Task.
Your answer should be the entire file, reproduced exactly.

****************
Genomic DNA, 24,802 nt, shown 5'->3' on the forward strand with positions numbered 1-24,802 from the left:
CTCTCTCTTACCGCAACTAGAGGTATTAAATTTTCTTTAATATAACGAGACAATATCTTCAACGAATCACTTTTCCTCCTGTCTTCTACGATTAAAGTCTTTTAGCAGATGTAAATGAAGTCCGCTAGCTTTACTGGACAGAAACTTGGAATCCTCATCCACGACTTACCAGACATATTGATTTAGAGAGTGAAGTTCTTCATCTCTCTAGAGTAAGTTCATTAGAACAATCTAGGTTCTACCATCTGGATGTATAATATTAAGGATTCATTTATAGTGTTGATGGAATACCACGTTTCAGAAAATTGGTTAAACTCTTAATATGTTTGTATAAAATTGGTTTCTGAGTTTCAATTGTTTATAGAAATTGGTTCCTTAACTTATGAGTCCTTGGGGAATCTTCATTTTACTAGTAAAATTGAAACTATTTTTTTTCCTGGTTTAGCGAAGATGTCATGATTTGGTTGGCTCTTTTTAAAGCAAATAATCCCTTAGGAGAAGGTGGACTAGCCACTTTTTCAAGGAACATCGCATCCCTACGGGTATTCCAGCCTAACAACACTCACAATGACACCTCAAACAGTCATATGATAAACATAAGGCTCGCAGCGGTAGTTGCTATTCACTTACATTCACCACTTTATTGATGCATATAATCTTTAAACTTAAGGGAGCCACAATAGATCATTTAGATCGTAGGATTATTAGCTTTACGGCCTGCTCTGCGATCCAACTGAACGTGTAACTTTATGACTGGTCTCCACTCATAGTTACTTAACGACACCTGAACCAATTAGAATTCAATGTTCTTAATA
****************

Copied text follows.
Genomic DNA, 24,802 nt, shown 5'->3' on the forward strand with positions numbered 1-24,802 from the left:
CTCTCTCTTACCGCAACTAGAGGTATTAAATTTTCTTTAATATAACGAGACAATATCTTCAACGAATCACTTTTCCTCCTGTCTTCTACGATTAAAGTCTTTTAGCAGATGTAAATGAAGTCCGCTAGCTTTACTGGACAGAAACTTGGAATCCTCATCCACGACTTACCAGACATATTGATTTAGAGAGTGAAGTTCTTCATCTCTCTAGAGTAAGTTCATTAGAACAATCTAGGTTCTACCATCTGGATGTATAATATTAAGGATTCATTTATAGTGTTGATGGAATACCACGTTTCAGAAAATTGGTTAAACTCTTAATATGTTTGTATAAAATTGGTTTCTGAGTTTCAATTGTTTATAGAAATTGGTTCCTTAACTTATGAGTCCTTGGGGAATCTTCATTTTACTAGTAAAATTGAAACTATTTTTTTTCCTGGTTTAGCGAAGATGTCATGATTTGGTTGGCTCTTTTTAAAGCAAATAATCCCTTAGGAGAAGGTGGACTAGCCACTTTTTCAAGGAACATCGCATCCCTACGGGTATTCCAGCCTAACAACACTCACAATGACACCTCAAACAGTCATATGATAAACATAAGGCTCGCAGCGGTAGTTGCTATTCACTTACATTCACCACTTTATTGATGCATATAATCTTTAAACTTAAGGGAGCCACAATAGATCATTTAGATCGTAGGATTATTAGCTTTACGGCCTGCTCTGCGATCCAACTGAACGTGTAACTTTATGACTGGTCTCCACTCATAGTTACTTAACGACACCTGAACCAATTAGAATTCAATGTTCTTAATA